It's time citizens had real access to justice
The economic crash brought us many horrors. But it also brought us some opportunities to fundamentally rethink how we order our affairs. Among the few potential benefits was a chance to reduce professional fees of various kinds.
High on the list of these was the need to review fees commanded by our lawyers and the effect of these fees on ordinary citizens' access to the law courts. The grim reality of life in modern Ireland is that often if a law-abiding citizen is seeking a remedy for what they perceive as unjust treatment, they must risk financial ruin to find that remedy via the court system.
The simple facts are that the fees paid to solicitors and barristers are extraordinarily high. It was a point made repeatedly during the grim economic bailout years by the EU Commission and others.
Yes, lawyers' rates were cut during those recession years. But senior barristers still earn up to €1,562 a day in the Central Criminal Court and €858 a day in the Circuit Court. Solicitors earn €750 and €418 a day in the same courts.
That is money, in the vast majority of cases, paid by the taxpayer to ensure prosecution and defence in the criminal courts. But here's a clue: the lawyers' representative bodies tell us these amounts are far too low. There is far more money to be made in the commercial courts representing business people with deeper pockets. If the taxpayer-funded rates are not increased, the argument goes, the legal sky will fall in upon our criminal justice system.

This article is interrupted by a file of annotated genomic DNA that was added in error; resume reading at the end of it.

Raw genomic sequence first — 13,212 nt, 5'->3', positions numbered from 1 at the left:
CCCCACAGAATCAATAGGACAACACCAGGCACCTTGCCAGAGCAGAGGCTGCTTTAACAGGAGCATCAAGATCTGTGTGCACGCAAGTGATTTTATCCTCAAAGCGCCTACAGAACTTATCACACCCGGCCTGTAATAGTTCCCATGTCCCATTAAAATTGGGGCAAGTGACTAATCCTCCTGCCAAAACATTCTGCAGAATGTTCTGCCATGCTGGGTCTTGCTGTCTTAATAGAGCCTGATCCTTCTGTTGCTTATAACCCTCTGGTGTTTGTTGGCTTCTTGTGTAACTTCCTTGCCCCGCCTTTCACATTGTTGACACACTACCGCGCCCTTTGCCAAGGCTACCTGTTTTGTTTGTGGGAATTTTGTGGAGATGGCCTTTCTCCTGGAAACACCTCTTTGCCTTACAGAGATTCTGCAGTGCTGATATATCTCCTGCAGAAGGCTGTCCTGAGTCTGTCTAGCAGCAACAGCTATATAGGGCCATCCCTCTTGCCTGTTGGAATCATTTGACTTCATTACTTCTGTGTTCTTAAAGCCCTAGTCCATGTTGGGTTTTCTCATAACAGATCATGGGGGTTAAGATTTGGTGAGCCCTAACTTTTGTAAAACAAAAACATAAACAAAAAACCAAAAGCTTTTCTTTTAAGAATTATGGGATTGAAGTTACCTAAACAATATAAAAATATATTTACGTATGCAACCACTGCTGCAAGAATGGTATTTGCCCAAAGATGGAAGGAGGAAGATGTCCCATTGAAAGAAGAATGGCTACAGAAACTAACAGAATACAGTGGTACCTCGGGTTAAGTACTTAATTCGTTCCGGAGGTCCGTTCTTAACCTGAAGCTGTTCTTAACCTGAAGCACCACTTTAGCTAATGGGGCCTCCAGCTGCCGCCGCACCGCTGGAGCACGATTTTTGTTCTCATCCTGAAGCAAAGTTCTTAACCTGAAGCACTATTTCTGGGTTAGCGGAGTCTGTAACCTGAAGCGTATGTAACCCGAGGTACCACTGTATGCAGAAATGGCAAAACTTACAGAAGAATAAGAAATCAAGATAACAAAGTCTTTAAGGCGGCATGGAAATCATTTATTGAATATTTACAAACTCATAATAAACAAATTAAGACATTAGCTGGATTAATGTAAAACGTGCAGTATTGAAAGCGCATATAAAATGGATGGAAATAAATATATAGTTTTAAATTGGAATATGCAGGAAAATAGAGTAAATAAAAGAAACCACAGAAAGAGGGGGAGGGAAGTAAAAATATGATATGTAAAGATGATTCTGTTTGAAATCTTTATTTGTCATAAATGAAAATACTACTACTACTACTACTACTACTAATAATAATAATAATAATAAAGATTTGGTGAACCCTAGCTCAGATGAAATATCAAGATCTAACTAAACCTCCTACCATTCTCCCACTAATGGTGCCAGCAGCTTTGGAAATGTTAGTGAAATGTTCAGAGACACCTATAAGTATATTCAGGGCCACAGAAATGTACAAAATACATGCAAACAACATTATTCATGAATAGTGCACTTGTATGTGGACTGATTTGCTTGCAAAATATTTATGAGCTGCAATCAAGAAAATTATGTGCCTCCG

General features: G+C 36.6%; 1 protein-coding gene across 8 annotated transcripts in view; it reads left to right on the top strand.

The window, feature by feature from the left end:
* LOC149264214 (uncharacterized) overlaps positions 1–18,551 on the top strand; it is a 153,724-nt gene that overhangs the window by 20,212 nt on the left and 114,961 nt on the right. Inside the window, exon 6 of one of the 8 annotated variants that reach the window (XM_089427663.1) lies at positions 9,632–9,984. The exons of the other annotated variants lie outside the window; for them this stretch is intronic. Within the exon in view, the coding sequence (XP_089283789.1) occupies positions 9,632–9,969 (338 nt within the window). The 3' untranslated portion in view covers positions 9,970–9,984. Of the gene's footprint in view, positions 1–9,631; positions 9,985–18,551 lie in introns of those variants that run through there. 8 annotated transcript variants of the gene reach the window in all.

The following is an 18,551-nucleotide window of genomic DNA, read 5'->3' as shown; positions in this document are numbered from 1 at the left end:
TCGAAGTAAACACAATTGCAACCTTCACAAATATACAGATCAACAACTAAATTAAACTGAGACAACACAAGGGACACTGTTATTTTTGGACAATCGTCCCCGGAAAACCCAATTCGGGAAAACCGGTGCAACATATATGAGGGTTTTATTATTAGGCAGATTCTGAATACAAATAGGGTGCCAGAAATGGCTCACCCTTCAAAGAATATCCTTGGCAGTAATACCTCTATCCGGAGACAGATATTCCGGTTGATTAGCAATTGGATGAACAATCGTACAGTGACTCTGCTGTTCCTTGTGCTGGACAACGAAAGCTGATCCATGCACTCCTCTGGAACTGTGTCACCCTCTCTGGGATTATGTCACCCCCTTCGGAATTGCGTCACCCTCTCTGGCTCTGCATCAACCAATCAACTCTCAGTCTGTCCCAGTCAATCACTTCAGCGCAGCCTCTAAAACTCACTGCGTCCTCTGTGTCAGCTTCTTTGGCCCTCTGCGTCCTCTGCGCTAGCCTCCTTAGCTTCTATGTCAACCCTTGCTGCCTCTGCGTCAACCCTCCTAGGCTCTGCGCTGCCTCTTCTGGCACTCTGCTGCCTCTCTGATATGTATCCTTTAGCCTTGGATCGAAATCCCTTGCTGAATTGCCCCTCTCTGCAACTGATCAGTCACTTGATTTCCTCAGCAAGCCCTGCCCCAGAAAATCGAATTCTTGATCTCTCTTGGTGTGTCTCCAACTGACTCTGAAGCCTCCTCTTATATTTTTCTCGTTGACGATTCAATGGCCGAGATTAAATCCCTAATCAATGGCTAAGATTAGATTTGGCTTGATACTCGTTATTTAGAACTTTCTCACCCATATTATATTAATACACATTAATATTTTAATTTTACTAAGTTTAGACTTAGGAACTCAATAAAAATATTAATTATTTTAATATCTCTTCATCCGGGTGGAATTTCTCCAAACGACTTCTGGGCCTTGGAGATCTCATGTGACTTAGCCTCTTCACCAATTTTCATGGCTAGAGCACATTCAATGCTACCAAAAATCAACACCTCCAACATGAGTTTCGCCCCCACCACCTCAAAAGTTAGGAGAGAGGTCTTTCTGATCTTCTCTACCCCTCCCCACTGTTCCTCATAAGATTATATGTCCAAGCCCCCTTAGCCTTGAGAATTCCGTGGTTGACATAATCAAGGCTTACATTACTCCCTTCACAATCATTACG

The reality is many legal rates are just far too high. Lawyers, like all workers, are entitled to be paid.
But, more generally, we must look to the rights of law-abiding citizens to have access to justice.
FF finding its place in odd political landscape
Fianna Fáil was back in the familiar territory of the RDS in Dublin 4 at the weekend for an Ard Fheis which found its delegates in ebullient humour, though understandably a little puzzled.
Long gone are the days when they were either the 'party of government', or the ones waiting out their time on the sidelines to go back into government. So-called 'new politics' has confused everyone, especially party grassroots stalwarts who get their fix at the annual conference.
So, is Fianna Fáil an integral part of Government? Or, a visceral critic of the current Fine Gael-led Coalition? The bad news comes in the very unsatisfactory answer that it is neither one nor the other.
Propping up a government seriously limits opportunities to castigate and condemn it. Against that, the opinion polls tell Micheál Martin and his senior colleagues that they are close in ratings to Fine Gael.
When you consider the "new boy bounce" of Fine Gael leader and Taoiseach Leo Varadkar, and the lack of Opposition chances to hammer the Government, that is not bad news at all.
Nobody in this State's history has faced such a political configuration as we have now. Fianna Fáil is trying to stake out a place where public services are prioritised. Fine Gael appears set to champion working people who pay taxes and try to muddle through.
These may well be the battle lines for the next intriguing election.